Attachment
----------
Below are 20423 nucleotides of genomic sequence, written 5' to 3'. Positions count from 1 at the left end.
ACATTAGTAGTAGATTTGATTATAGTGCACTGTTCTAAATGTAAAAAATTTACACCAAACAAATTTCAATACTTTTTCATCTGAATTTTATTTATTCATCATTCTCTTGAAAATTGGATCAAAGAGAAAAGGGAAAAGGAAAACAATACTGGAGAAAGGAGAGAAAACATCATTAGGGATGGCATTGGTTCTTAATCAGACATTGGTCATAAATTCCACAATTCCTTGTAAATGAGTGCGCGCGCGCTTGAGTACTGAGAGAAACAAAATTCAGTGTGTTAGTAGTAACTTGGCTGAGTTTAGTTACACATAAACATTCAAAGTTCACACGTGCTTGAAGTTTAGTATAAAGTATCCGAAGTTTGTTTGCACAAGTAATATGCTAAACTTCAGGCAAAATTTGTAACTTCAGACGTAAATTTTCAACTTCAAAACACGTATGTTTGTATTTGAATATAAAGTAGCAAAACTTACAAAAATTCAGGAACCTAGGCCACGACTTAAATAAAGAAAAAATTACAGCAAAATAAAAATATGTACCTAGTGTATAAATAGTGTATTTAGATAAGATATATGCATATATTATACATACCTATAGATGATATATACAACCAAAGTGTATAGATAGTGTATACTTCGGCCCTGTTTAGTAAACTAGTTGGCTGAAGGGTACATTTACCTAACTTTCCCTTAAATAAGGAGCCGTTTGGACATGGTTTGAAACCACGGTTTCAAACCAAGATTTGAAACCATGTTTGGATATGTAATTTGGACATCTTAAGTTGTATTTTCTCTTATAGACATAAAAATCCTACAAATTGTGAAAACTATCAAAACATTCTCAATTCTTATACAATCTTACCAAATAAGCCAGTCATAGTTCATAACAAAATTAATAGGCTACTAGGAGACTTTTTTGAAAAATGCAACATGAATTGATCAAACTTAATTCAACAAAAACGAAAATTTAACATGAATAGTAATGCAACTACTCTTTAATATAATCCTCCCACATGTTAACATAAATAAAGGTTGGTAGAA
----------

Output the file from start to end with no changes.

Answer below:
Below are 20423 nucleotides of genomic sequence, written 5' to 3'. Positions count from 1 at the left end.
ACATTAGTAGTAGATTTGATTATAGTGCACTGTTCTAAATGTAAAAAATTTACACCAAACAAATTTCAATACTTTTTCATCTGAATTTTATTTATTCATCATTCTCTTGAAAATTGGATCAAAGAGAAAAGGGAAAAGGAAAACAATACTGGAGAAAGGAGAGAAAACATCATTAGGGATGGCATTGGTTCTTAATCAGACATTGGTCATAAATTCCACAATTCCTTGTAAATGAGTGCGCGCGCGCTTGAGTACTGAGAGAAACAAAATTCAGTGTGTTAGTAGTAACTTGGCTGAGTTTAGTTACACATAAACATTCAAAGTTCACACGTGCTTGAAGTTTAGTATAAAGTATCCGAAGTTTGTTTGCACAAGTAATATGCTAAACTTCAGGCAAAATTTGTAACTTCAGACGTAAATTTTCAACTTCAAAACACGTATGTTTGTATTTGAATATAAAGTAGCAAAACTTACAAAAATTCAGGAACCTAGGCCACGACTTAAATAAAGAAAAAATTACAGCAAAATAAAAATATGTACCTAGTGTATAAATAGTGTATTTAGATAAGATATATGCATATATTATACATACCTATAGATGATATATACAACCAAAGTGTATAGATAGTGTATACTTCGGCCCTGTTTAGTAAACTAGTTGGCTGAAGGGTACATTTACCTAACTTTCCCTTAAATAAGGAGCCGTTTGGACATGGTTTGAAACCACGGTTTCAAACCAAGATTTGAAACCATGTTTGGATATGTAATTTGGACATCTTAAGTTGTATTTTCTCTTATAGACATAAAAATCCTACAAATTGTGAAAACTATCAAAACATTCTCAATTCTTATACAATCTTACCAAATAAGCCAGTCATAGTTCATAACAAAATTAATAGGCTACTAGGAGACTTTTTTGAAAAATGCAACATGAATTGATCAAACTTAATTCAACAAAAACGAAAATTTAACATGAATAGTAATGCAACTACTCTTTAATATAATCCTCCCACATGTTAACATAAATAAAGGTTGGTAGAA